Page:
Michael Jordan Reputation Rights Case Begins in Shanghai

April 29, 2013

Normally I wouldn’t bother you with the news that a case I have already discussed many times has kicked off. No real news to report here, at least not yet. However, after reading the coverage in Xinhua, I just felt obligated to pass along this little treasure from the alleged infringer’s crack legal team:

The defendants argued that the word “Qiaodan” is simply a translation of the common surname “Jordan,” instead of the full name of the former NBA player. The real intention of using the Chinese name “Qiaodan” is to mean “grass and trees in the south,” said lawyers for the Qiaodan Sports.

You might be thinking these guys are hacks, but I’d like to disabuse you of that notion. Only true professionals can issue statements like that with a straight face. That sort of in-your-face, unabashed bullshit is a work of art. I know that if called upon, I would be unable to put forward that argument without erupting into belly laughs. My ass would be fired immediately.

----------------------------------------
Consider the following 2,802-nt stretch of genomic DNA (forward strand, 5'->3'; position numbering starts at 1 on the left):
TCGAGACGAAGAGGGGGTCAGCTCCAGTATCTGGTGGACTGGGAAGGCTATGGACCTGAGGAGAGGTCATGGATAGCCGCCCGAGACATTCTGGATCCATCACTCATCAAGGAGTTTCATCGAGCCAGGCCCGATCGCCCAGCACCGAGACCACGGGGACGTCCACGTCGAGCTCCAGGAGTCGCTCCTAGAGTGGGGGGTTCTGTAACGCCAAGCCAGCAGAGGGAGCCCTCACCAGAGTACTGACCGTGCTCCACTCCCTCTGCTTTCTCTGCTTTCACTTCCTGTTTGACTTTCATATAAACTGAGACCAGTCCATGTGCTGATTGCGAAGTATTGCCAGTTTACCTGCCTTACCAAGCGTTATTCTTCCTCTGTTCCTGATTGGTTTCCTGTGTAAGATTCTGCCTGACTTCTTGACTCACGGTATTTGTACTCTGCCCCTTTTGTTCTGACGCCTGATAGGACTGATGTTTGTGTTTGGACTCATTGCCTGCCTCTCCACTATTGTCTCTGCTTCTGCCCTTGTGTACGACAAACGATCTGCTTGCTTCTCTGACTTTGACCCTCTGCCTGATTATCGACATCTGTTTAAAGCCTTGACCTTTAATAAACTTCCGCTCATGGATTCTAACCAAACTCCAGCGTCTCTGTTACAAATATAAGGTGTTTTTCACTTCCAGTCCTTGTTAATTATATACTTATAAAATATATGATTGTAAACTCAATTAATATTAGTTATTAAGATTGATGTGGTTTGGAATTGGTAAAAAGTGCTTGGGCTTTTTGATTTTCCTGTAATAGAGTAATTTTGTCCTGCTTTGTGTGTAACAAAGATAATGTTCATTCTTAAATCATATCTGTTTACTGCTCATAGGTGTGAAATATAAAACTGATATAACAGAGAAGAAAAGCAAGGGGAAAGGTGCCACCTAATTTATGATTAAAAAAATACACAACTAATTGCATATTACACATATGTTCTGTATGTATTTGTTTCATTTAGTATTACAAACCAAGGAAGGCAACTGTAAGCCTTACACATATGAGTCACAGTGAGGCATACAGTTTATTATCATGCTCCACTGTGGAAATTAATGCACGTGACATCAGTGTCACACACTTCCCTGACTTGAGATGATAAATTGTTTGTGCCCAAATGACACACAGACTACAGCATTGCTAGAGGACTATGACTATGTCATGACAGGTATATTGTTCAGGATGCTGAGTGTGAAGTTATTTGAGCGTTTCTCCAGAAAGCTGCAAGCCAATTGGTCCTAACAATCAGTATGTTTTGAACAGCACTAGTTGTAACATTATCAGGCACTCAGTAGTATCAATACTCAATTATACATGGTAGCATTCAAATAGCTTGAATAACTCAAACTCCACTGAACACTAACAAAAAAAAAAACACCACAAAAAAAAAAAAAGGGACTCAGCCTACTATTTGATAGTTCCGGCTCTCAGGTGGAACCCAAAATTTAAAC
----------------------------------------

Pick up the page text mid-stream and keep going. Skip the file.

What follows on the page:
Kudos to those lawyers. They are true professional advocates, and a credit to our profession.

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